By Liu Haiyang
Global Times, 21 April 2016
Stefan Talmon, the director of the Institute of Public International Law at the University of Bonn, recently suggested that denouncing the 1982 United Nations Convention on the Law of the Sea (UNCLOS) remains an option for China if its sovereignty was undermined by the decision of the arbitral tribunal established under UNCLOS after the Philippines instituted an arbitration proceeding against China with regard to the South China Sea dispute.
Theoretically, Article 317 of UNCLOS does set up conditions and procedures for denouncing it and thus leaves this option open for China. However, whether denunciation really remains an option for China requires a second thought.
On the surface of it, denouncing UNCLOS may inflict a cost to China’s reputation. Although the final award does not provide a new legal basis for the US and other countries to take further military actions, the US and the Philippines will definitely exploit the decision to defame China in every way they can.
The fact is that China’s position of “non-participating and non-accepting” the Arbitration is a legal choice per se under the Convention and general international law. Denouncing UNCLOS will in turn make China seem in the wrong and may be taken as a sign that China is facing a setback as a result of losing the case.
Furthermore, denouncing UNCLOS may raise concerns from the international community with regard to China’s general attitude toward international treaties. Some countries may be concerned that China may take similar actions to denounce or withdraw other international treaties to which China is a party.
It is true as Talmon opined, citing the US, that denouncing UNCLOS does not prevent China from enjoying most of the rights and advantages of UNCLOS because today the majority of its provisions are considered to be declaratory of customary international law, which maintains a separate existence with treaties.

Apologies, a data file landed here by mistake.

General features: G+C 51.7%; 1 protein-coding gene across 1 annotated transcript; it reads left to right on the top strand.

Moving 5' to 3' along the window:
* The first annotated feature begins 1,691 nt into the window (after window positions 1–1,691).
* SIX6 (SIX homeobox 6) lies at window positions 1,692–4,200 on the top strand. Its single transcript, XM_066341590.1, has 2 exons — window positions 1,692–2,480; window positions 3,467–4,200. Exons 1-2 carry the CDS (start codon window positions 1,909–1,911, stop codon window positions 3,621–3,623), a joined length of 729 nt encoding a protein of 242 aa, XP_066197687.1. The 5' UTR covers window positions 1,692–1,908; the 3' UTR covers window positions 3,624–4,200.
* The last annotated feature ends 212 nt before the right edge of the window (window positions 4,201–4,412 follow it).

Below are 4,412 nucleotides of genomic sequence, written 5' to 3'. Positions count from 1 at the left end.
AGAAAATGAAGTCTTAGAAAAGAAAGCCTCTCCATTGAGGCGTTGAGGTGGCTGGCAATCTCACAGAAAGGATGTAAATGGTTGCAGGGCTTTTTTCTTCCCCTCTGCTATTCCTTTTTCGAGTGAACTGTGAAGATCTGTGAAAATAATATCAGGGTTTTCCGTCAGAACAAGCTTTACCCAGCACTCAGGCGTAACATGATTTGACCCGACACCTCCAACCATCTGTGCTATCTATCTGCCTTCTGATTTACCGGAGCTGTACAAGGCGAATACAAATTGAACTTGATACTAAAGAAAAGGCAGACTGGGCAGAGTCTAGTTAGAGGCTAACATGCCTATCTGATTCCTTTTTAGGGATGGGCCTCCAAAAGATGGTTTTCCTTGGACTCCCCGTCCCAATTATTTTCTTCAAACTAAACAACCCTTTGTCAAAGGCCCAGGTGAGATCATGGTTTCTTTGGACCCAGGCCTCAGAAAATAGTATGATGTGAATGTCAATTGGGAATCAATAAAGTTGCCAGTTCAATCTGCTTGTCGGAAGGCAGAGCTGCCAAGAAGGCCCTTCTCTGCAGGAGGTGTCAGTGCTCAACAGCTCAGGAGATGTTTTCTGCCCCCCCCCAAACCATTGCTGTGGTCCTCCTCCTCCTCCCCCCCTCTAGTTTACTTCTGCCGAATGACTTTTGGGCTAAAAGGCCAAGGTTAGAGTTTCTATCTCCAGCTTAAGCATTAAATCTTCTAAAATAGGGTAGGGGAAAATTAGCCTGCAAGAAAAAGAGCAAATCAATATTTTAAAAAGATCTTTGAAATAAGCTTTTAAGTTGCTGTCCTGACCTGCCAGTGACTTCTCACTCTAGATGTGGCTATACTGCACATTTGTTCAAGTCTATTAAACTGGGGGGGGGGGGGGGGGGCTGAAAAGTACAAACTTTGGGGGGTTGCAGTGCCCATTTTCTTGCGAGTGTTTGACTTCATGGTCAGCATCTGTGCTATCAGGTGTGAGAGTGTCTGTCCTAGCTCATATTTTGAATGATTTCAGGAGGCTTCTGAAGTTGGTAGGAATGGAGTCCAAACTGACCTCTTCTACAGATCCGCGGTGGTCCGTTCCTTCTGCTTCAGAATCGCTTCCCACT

However, this is not an easy case for using the tu quoque argument and the US is certainly not a good model to follow. Even in the US, there is strong pressure from both the military and the government to support the ratification of UNCLOS. Treaties, the obligations of which are more clearly and certainly set, are often seen as superior to custom, which is regarded in any event as a form of tacit agreement.
And finally, it should be emphasized that the arbitration, as a third party procedure embodied in part XV of UNCLOS, is only a small piece of a big pie. UNCLOS serves as the constitution of the ocean and sets up legal orders for diversified uses of the ocean in various maritime zones. China has actively participated in the negotiations over UNCLOS, and those efforts and contributions could not be easily ignored.
Then what are the remaining options for China after the ruling? I believe that, whatever the merits of the ruling may be, and whether it is in its favor or not, China should still adhere to the original “non-participation and non-acceptance” stance. Notwithstanding this official stance, academic circles should make constant and persistent efforts to explain to the international community the reasons behind China’s position as well as the impact of this ruling on the international legal order.
In particular, the cloaking of sovereignty disputes as maritime entitlement disputes, the exchange of views between China and the Philippines on sovereign disputes instead of maritime entitlements, the contravention of generally recognized legal principle of state consent by instituting compulsory arbitration, and the damage to international justice by the abuse of rights and procedures under UNCLOS are relevant legal matters that need to be further explored by Chinese and foreign scholars together.
In addition to the academic analysis of the flaws and illegality of the Arbitral Tribunal and its ruling, the Chinese government should make clear its commitment to international obligations under international law to the world community. I believe that the stance of the Chinese government will remain unchanged and unaffected.
The author is a research fellow with the Collaborative Innovation Center of South China Sea Studies.
The article was originally published at http://www.globaltimes.cn/content/979454.shtml